Seattle-based Appnique, a new startup from mobile industry veteran Jai Jaisimha, is focused on helping app developers achieve higher rankings and make their mobile applications more discoverable in both the iOS and Android app stores. It’s the latest company to target the ASO (App Store Optimization) space specifically, a new breed of optimization which looks at things like app keywords, titles and descriptions in order to make an app appear higher in app searches than its competitors, which in turn helps an app climb the charts in a given app store.
ASO is the new SEO, as you already know. But the recent surge of interest in tweaking keywords comes about thanks to the changes Apple introduced with the new iOS 6 App Store this fall. Because Apple’s new app search uses card-style results pages instead of lists, as it did before, it’s even harder for the longer tail of app developers to get their apps seen by potential customers. For developers in especially crowded spaces like games, the challenge is even tougher. The only real solution is hone in on what keyword combinations will work to surface the app higher for very specific app store searches.
Understanding what those keywords are, however, is easier said than done. That’s why services like SearchMan and AppStoreHQ’s MobileDevHQ are becoming increasingly popular with app developers and publishers. Used alongside analytics offerings and other competitive measurement and intelligence tools like those from Distimo or App Annie, for example, app developers and marketers can figure out what works, what the impact of those changes may be and what other developers in their space are doing.
This, too, is where Appnique now comes in. The service offers developers an online dashboard where they can identify the right keywords to use with their apps, compare their keywords with others, and track changes in their particular niche.
According to Jaisimha, founder and CEO at Appnique, it’s not just about offering ASO, it’s about doing it in a way that’s different from competitors. Jaisimha, who says he has been “working on mobile apps almost as long as there have been mobile apps,” brings a lot of experience to the new company. He previously worked at RealNetworks, mobile search company Medio, and most recently he spent two AOL, where he was VP of mobile technology and products before leaving to start Open Mobile Solutions, which is still up-and-running. (Appnique spun out of Open Mobile Solutions, which operates something like an Elance for app developers.)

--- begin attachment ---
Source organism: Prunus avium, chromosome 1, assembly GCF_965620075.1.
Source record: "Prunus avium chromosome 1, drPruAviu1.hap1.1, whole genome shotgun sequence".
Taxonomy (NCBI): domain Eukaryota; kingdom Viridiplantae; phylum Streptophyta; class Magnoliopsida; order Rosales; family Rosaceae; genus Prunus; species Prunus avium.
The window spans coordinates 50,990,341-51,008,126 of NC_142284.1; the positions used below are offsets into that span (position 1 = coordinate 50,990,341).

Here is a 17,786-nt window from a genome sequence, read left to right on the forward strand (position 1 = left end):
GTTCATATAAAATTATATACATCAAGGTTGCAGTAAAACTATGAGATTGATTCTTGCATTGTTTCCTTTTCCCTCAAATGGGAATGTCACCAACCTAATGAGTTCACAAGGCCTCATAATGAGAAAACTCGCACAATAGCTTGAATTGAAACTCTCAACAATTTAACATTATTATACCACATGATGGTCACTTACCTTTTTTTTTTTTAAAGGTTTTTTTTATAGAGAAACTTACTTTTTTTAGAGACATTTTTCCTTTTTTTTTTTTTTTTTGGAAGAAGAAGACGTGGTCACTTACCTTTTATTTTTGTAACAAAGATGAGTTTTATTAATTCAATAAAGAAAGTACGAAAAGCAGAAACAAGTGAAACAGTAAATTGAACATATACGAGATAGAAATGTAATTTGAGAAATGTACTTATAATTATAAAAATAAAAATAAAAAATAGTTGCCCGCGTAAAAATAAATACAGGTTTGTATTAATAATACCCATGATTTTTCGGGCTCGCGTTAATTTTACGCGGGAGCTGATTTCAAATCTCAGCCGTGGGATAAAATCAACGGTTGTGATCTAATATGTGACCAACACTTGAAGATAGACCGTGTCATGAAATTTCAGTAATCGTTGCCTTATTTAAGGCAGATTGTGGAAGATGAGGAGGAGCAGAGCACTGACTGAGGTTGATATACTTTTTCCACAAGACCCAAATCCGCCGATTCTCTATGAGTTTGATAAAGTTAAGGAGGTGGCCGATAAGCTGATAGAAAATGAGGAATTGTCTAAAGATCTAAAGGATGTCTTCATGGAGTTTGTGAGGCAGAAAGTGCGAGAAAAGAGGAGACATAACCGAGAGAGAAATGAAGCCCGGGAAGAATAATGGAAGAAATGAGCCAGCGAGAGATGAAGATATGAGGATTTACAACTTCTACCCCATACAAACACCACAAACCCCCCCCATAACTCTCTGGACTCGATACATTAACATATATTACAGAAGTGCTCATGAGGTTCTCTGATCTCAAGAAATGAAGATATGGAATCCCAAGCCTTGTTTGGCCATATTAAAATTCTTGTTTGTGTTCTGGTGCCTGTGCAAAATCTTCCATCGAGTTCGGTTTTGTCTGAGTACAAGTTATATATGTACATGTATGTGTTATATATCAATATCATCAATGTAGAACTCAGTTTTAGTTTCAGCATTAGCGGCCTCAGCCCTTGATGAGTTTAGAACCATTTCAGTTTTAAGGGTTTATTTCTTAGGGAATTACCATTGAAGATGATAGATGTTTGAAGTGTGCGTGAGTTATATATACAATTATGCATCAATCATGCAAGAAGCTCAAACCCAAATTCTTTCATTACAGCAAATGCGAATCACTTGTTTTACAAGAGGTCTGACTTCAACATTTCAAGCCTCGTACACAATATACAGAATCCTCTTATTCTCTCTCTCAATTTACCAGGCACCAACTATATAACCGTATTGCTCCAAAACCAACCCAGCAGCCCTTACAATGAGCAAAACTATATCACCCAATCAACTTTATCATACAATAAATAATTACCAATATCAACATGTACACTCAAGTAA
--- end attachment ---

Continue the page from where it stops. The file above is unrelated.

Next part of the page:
“An important learning for us is that there’s a lot more people who know how to build apps than who wanted to outsource it through something like OMS,” he says of those earlier efforts. “And everyone who builds apps has a pain point around discovery.”
What Appnique Does
“Other SEO products provide you with keywords, and basically replicate what App Annie has,” Jaisimha says. But no one tells you, for example, when one of your competitors just made a change to their description and it caused their rank to go up, or that your rank dropped after you put out a new version, or that someone put out a new version and here’s what it contained, or that there’s a spike in the views that you got, or a change in your average rating,” he says, rattling off examples of how the tools can be used.
This information isn’t only presented in online charts on Appnique’s website, it’s also sent out via regular emails, alerting developers to what actions they need to take.
Because Appnique analyzes a broad cross-section of the two app stores, it can also uncover general trends in the app market as whole. For example, of the 1 million applications it now tracks in the U.S. app stores, it has already seen 580,000 version updates, 503,892 descriptions updates, 402,012 description updates, and 350,000 apps updated their titles. (From September to mid-December). This shows that developers are actually merchandising their apps pretty heavily. “The scale of it was quite surprising,” says Jaisimha.
Appnique offers a free version for one app, and then paid tiers ($50, $200 or $1000 per month, depending on size and scope) for larger app development shops.
The company is currently in the process of raising a round, with now $400,000 in angel funding from Mike Rowehl (Chomp; first engineer at AdMob), Rudy Gadre (former Facebook general counsel; former Amazon.com VP), and others. The total round will be between $750,000 and one million when it closes.
The company had been running a private beta with dozens of developer users until just recently. Now any developers can sign up here to join the public beta trials.